Reach out and hug someone. There is no time like the present.

It feels like there is an elephant in my room. These feelings are far too familiar from 9/11 and Hurricane Katrina for me. In 2001, I was a college freshman in New Orleans and in 2005, I was still a college student but now in Lafayette. Both of these disasters I can recall as impacts on my life emotionally and both left me staring at a television screen wondering what was to come. And now we have Boston. The difference for me personally is that this time, I am not a college student; I am a mom. The tables have turned emotionally.

Photo by Katharine Shepherd

Sharing a special moment with my daughter, Stella, on her first birthday in January 2012

Internet media makes it easy to get word out when tragedy strikes. Sometimes minimal details are known, but just enough is said to make us all a little anxious. As details are revealed, sometimes more fear builds. People turn to social media accounts and post pictures of memes of “Pray for...” Posts are also made with personal opinions and beliefs on events, sometimes without all the facts.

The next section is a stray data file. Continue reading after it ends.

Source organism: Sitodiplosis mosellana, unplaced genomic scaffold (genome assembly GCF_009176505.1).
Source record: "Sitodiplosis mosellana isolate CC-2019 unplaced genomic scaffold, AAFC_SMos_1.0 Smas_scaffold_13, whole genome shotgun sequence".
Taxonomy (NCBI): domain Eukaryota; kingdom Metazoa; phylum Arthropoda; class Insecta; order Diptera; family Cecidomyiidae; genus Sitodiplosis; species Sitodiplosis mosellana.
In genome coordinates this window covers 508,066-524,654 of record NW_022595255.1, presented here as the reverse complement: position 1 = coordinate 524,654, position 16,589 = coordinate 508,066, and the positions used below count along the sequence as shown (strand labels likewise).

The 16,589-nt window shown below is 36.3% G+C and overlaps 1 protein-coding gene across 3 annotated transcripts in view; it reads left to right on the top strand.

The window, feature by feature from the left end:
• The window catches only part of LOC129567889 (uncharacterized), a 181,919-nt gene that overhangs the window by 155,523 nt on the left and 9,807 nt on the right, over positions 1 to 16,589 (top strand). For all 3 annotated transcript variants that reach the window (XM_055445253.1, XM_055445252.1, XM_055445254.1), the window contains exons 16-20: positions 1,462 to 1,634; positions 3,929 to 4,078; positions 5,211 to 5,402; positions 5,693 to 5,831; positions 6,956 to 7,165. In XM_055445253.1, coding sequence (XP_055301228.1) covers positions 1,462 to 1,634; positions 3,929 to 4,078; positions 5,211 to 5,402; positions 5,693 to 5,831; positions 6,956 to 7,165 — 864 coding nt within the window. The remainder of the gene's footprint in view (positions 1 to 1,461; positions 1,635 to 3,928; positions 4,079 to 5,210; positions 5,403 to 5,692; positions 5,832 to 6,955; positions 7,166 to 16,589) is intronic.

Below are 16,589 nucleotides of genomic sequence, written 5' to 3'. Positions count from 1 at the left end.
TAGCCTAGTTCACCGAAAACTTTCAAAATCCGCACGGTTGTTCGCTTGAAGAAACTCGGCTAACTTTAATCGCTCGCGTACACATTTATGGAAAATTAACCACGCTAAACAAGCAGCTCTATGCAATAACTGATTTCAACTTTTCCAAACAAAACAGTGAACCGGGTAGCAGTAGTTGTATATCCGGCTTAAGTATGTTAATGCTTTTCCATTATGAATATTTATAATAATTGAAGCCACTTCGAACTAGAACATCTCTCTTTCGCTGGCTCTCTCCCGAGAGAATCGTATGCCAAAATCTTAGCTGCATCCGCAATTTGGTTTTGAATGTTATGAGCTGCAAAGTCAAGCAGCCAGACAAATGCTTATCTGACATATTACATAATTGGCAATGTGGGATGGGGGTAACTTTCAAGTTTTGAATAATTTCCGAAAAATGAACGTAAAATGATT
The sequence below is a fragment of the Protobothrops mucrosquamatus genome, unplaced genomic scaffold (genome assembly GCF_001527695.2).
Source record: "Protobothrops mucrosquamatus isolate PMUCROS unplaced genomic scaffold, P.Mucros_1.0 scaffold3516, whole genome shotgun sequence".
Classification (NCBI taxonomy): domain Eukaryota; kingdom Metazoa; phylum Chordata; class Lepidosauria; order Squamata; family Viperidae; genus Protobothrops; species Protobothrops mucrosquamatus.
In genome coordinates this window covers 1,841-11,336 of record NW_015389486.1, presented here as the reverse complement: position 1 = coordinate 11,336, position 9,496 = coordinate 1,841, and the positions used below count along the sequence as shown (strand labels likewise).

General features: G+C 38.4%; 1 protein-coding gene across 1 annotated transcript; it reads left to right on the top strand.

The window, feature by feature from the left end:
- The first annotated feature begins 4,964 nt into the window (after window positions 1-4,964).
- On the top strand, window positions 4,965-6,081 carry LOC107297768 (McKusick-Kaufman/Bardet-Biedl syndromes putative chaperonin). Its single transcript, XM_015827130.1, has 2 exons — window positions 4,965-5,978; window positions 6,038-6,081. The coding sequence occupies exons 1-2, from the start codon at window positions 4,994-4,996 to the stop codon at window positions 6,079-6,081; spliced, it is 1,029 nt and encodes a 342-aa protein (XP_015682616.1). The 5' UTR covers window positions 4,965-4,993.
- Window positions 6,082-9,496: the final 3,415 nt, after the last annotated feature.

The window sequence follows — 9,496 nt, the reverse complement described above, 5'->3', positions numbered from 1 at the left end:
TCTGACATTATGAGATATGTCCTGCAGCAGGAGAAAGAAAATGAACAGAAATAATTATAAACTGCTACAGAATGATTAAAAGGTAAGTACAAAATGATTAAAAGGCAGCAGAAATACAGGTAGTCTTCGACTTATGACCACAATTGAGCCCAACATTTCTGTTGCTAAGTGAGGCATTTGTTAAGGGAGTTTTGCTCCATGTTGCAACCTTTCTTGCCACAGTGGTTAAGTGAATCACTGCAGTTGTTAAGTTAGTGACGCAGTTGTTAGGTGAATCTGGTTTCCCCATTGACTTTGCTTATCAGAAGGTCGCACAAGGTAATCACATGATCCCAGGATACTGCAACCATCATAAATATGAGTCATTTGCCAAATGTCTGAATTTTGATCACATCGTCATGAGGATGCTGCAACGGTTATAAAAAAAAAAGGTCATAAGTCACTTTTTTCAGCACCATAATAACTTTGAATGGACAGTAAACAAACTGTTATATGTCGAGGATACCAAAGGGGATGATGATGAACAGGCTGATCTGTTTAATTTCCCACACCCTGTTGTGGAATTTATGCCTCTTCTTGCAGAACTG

Meanwhile, there are people like me who avoid it. Because, if I avoid it, nothing is real, right? Wrong.

When the dust settles and I have a grip on reality, I seek reliable news sources for additional details of events and decide to deal with my inner emotions. This morning I read a story of a boy named Martin Richard, age 8, killed in Boston as he was waiting to give his father a hug after finishing the Boston Marathon. As tears filled my eyes, I thought of my daughter waiting for me to finish something epic I had trained for, just standing there with excitement then suddenly taken away in an loud blast. Empathy is not a light emotion; it makes my palms sweaty and heart race. I will never know what it was like to be that father who reached the finish without receiving that hug. I do know this thought: I will cherish every hug I ever receive from my daughter.

I cannot live in a bubble and cannot shield my family from life. We walk out the door in the morning with nothing promised to us on a return home to our families. All I can do is live each day and tell mine how much I love them and pray for safe return.

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